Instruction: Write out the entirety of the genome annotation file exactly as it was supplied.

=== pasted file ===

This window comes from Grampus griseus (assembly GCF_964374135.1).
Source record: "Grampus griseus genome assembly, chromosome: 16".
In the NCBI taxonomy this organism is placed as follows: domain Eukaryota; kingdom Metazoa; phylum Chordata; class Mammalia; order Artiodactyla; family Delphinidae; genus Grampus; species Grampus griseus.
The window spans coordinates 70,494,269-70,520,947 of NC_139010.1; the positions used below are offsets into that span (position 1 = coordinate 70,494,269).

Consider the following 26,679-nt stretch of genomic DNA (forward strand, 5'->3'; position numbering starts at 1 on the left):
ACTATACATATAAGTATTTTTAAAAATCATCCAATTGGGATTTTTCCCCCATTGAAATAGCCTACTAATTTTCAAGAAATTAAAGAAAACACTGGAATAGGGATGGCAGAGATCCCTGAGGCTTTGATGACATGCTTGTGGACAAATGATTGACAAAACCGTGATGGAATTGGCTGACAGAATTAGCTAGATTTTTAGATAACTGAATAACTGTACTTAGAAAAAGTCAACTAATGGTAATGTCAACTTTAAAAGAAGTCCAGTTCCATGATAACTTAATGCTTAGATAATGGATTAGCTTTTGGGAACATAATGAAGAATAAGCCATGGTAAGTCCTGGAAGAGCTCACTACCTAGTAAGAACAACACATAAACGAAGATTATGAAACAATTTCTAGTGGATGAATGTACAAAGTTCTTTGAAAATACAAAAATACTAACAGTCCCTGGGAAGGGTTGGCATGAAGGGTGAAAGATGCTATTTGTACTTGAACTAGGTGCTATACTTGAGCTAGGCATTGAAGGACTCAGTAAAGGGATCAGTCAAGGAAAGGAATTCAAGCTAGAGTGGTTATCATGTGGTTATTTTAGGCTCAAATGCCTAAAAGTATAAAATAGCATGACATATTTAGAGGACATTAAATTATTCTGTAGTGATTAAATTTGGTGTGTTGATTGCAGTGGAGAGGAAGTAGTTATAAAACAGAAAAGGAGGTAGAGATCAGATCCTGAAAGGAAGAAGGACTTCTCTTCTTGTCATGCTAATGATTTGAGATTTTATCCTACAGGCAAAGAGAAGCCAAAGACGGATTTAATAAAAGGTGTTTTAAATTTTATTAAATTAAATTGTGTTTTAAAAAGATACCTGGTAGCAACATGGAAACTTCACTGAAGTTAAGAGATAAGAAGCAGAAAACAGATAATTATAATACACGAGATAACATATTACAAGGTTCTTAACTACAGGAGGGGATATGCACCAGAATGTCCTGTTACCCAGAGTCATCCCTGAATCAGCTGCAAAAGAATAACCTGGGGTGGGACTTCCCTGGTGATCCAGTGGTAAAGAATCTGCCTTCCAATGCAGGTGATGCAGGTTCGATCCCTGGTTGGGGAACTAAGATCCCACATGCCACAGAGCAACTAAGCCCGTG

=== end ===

This window comes from Grampus griseus (assembly GCF_964374135.1).
Source record: "Grampus griseus genome assembly, chromosome: 16".
In the NCBI taxonomy this organism is placed as follows: domain Eukaryota; kingdom Metazoa; phylum Chordata; class Mammalia; order Artiodactyla; family Delphinidae; genus Grampus; species Grampus griseus.
The window spans coordinates 70,494,269-70,520,947 of NC_139010.1; the positions used below are offsets into that span (position 1 = coordinate 70,494,269).

Consider the following 26,679-nt stretch of genomic DNA (forward strand, 5'->3'; position numbering starts at 1 on the left):
ACTATACATATAAGTATTTTTAAAAATCATCCAATTGGGATTTTTCCCCCATTGAAATAGCCTACTAATTTTCAAGAAATTAAAGAAAACACTGGAATAGGGATGGCAGAGATCCCTGAGGCTTTGATGACATGCTTGTGGACAAATGATTGACAAAACCGTGATGGAATTGGCTGACAGAATTAGCTAGATTTTTAGATAACTGAATAACTGTACTTAGAAAAAGTCAACTAATGGTAATGTCAACTTTAAAAGAAGTCCAGTTCCATGATAACTTAATGCTTAGATAATGGATTAGCTTTTGGGAACATAATGAAGAATAAGCCATGGTAAGTCCTGGAAGAGCTCACTACCTAGTAAGAACAACACATAAACGAAGATTATGAAACAATTTCTAGTGGATGAATGTACAAAGTTCTTTGAAAATACAAAAATACTAACAGTCCCTGGGAAGGGTTGGCATGAAGGGTGAAAGATGCTATTTGTACTTGAACTAGGTGCTATACTTGAGCTAGGCATTGAAGGACTCAGTAAAGGGATCAGTCAAGGAAAGGAATTCAAGCTAGAGTGGTTATCATGTGGTTATTTTAGGCTCAAATGCCTAAAAGTATAAAATAGCATGACATATTTAGAGGACATTAAATTATTCTGTAGTGATTAAATTTGGTGTGTTGATTGCAGTGGAGAGGAAGTAGTTATAAAACAGAAAAGGAGGTAGAGATCAGATCCTGAAAGGAAGAAGGACTTCTCTTCTTGTCATGCTAATGATTTGAGATTTTATCCTACAGGCAAAGAGAAGCCAAAGACGGATTTAATAAAAGGTGTTTTAAATTTTATTAAATTAAATTGTGTTTTAAAAAGATACCTGGTAGCAACATGGAAACTTCACTGAAGTTAAGAGATAAGAAGCAGAAAACAGATAATTATAATACACGAGATAACATATTACAAGGTTCTTAACTACAGGAGGGGATATGCACCAGAATGTCCTGTTACCCAGAGTCATCCCTGAATCAGCTGCAAAAGAATAACCTGGGGTGGGACTTCCCTGGTGATCCAGTGGTAAAGAATCTGCCTTCCAATGCAGGTGATGCAGGTTCGATCCCTGGTTGGGGAACTAAGATCCCACATGCCACAGAGCAACTAAGCCCGTG